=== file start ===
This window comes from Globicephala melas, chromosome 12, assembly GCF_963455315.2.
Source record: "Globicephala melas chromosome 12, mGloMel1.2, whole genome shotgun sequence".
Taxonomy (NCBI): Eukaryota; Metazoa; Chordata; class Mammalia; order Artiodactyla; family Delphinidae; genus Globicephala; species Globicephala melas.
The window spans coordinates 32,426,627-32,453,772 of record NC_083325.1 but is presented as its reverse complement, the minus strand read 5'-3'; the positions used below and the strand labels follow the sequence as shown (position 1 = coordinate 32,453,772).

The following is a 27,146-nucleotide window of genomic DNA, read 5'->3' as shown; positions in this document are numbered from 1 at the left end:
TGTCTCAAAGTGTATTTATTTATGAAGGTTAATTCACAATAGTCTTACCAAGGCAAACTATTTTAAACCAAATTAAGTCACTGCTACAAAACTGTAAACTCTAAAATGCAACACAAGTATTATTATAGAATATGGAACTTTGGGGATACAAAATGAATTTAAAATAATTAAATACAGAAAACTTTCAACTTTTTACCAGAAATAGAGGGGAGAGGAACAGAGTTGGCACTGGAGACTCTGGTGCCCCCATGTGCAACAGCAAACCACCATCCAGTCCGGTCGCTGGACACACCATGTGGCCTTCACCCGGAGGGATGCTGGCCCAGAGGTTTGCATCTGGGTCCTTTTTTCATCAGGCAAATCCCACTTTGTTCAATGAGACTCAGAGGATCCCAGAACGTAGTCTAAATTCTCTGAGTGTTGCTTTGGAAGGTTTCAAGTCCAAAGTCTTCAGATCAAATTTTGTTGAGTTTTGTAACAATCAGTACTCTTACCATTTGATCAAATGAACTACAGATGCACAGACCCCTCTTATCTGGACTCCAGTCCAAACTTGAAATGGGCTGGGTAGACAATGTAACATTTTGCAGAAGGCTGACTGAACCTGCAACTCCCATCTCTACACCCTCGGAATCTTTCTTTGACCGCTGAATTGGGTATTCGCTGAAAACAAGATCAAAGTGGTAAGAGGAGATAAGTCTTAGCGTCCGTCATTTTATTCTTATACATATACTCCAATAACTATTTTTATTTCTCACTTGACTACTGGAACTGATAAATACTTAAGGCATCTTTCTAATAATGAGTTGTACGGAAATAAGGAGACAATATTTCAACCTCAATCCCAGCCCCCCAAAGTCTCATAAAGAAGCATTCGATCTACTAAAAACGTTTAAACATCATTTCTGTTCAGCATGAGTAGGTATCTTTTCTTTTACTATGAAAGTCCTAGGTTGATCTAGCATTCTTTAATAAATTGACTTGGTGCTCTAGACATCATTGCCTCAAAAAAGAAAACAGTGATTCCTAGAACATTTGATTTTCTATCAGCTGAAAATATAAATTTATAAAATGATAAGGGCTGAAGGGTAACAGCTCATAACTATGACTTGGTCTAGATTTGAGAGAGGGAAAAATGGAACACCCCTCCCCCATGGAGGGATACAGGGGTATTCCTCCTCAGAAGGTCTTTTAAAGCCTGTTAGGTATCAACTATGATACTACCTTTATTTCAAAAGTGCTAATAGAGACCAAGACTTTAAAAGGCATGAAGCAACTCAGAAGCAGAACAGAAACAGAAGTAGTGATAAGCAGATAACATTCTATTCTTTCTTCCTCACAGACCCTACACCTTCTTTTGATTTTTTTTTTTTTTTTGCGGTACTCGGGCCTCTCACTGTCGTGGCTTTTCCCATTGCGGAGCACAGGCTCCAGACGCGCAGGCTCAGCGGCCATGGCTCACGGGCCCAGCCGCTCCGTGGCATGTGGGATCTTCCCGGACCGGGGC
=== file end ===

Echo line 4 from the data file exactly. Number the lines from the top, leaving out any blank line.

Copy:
The window spans coordinates 32,426,627-32,453,772 of record NC_083325.1 but is presented as its reverse complement, the minus strand read 5'-3'; the positions used below and the strand labels follow the sequence as shown (position 1 = coordinate 32,453,772).